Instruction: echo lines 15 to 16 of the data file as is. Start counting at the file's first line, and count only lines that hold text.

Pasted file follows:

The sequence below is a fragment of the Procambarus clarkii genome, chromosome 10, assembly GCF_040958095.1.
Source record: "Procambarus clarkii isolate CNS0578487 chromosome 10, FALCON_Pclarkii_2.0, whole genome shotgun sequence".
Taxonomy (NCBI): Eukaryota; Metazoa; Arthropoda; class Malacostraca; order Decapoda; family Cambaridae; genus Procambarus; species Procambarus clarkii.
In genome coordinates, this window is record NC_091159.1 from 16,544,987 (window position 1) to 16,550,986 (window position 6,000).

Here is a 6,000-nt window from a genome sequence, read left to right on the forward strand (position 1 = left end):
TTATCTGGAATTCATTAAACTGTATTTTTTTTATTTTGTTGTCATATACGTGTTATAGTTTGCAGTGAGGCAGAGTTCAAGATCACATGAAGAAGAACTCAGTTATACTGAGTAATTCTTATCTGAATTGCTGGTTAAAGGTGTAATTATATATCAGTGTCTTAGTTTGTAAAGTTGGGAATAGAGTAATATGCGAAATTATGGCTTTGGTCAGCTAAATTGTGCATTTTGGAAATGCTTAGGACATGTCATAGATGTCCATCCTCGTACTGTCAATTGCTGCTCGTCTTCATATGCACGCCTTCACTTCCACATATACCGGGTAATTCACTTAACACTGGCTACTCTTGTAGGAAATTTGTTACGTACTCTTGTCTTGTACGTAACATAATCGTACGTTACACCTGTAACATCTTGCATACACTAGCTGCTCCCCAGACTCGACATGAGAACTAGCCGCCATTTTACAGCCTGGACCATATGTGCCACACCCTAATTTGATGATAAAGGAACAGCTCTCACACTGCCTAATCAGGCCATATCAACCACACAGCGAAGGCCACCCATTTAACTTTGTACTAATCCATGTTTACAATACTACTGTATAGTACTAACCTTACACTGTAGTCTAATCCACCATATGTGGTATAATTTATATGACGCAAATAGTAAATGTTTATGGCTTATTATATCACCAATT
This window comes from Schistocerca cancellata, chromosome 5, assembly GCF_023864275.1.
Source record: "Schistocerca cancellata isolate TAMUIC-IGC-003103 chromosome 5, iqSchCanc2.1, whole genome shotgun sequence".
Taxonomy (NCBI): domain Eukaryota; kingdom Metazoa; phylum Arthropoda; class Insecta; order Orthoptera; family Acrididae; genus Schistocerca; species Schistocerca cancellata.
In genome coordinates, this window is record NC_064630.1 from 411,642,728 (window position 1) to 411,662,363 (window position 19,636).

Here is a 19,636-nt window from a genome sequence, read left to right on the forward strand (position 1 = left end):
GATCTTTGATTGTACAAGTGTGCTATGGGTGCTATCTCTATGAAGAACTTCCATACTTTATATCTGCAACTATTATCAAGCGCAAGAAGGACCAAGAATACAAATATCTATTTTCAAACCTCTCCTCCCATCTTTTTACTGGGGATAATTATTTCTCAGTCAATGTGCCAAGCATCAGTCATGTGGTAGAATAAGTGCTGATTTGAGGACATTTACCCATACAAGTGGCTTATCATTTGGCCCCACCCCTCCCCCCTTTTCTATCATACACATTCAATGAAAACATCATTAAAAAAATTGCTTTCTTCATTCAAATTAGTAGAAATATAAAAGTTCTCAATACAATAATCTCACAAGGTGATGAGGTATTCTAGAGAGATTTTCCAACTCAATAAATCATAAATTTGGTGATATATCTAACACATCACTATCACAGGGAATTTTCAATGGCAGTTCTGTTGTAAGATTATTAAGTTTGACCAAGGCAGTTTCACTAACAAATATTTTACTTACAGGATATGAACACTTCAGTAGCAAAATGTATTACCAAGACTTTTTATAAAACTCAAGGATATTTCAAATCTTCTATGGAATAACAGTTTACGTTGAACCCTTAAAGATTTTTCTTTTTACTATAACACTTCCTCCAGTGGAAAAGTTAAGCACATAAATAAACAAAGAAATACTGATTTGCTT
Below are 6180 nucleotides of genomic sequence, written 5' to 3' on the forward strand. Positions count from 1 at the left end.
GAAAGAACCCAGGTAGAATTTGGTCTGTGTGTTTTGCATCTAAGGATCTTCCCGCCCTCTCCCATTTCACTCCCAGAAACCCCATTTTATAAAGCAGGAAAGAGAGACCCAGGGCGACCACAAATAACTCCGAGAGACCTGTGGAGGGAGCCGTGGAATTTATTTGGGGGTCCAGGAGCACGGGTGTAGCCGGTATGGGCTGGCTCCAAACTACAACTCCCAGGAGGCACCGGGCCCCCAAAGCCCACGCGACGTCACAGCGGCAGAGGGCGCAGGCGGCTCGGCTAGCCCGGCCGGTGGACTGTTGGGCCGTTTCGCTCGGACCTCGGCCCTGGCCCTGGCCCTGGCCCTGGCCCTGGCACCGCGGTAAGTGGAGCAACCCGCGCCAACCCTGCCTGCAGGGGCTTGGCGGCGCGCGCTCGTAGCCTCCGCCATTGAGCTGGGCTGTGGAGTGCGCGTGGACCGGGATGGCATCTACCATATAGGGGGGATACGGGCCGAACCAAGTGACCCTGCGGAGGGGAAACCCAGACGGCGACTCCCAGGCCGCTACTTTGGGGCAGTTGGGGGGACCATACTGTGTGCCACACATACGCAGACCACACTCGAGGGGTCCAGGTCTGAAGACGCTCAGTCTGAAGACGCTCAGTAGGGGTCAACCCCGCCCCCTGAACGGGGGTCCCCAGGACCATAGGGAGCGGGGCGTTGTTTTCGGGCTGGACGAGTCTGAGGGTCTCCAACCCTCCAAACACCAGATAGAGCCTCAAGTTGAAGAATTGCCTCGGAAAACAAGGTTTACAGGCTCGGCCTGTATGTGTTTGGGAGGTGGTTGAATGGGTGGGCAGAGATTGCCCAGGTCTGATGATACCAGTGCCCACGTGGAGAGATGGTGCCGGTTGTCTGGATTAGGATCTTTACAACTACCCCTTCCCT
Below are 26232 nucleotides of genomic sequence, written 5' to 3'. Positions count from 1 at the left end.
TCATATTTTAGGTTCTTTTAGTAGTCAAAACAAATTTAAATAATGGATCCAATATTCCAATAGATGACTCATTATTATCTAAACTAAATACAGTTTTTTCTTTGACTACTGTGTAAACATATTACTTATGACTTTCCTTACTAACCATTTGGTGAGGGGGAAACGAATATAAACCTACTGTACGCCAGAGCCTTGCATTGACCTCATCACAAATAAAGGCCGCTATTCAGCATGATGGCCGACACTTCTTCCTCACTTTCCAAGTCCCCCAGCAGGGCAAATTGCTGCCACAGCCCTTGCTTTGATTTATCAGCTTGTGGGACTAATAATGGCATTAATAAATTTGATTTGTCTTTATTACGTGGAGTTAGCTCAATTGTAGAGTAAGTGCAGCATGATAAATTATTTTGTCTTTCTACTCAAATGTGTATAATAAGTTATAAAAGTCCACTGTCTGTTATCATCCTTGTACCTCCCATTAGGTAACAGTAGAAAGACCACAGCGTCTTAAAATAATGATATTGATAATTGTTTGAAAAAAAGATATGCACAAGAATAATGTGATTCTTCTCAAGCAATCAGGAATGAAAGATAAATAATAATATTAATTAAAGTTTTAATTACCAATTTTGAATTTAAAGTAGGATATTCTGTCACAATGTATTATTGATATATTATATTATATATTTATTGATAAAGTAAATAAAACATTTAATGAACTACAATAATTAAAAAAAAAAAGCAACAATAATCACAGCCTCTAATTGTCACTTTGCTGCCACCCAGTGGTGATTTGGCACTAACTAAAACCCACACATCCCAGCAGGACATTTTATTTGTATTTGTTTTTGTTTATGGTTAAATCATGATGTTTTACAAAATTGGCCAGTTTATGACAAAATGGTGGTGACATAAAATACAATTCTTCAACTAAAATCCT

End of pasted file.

Below are 26232 nucleotides of genomic sequence, written 5' to 3'. Positions count from 1 at the left end.
TCATATTTTAGGTTCTTTTAGTAGTCAAAACAAATTTAAATAATGGATCCAATATTCCAATAGATGACTCATTATTATCTAAACTAAATACAGTTTTTTCTTTGACTACTGTGTAAACATATTACTTATGACTTTCCTTACTAACCATTTGGTGAGGGGGAAACGAATATAAACCTACTGTACGCCAGAGCCTTGCATTGACCTCATCACAAATAAAGGCCGCTATTCAGCATGATGGCCGACACTTCTTCCTCACTTTCCAAGTCCCCCAGCAGGGCAAATTGCTGCCACAGCCCTTGCTTTGATTTATCAGCTTGTGGGACTAATAATGGCATTAATAAATTTGATTTGTCTTTATTACGTGGAGTTAGCTCAATTGTAGAGTAAGTGCAGCATGATAAATTATTTTGTCTTTCTACTCAAATGTGTATAATAAGTTATAAAAGTCCACTGTCTGTTATCATCCTTGTACCTCCCATTAGGTAACAGTAGAAAGACCACAGCGTCTTAAAATAATGATATTGATAATTGTTTGAAAAAAAGATATGCACAAGAATAATGTGATTCTTCTCAAGCAATCAGGAATGAAAGATAAATAATAATATTAATTAAAGTTTTAATTACCAATTTTGAATTTAAAGTAGGATATTCTGTCACAATGTATTATTGATATATTATATTATATATTTATTGATAAAGTAAATAAAACATTTAATGAACTACAATAATTAAAAAAAAAAAGCAACAATAATCACAGCCTCTAATTGTCACTTTGCTGCCACCCAGTGGTGATTTGGCACTAACTAAAACCCACACATCCCAGCAGGACATTTTATTTGTATTTGTTTTTGTTTATGGTTAAATCATGATGTTTTACAAAATTGGCCAGTTTATGACAAAATGGTGGTGACATAAAATACAATTCTTCAACTAAAATCCT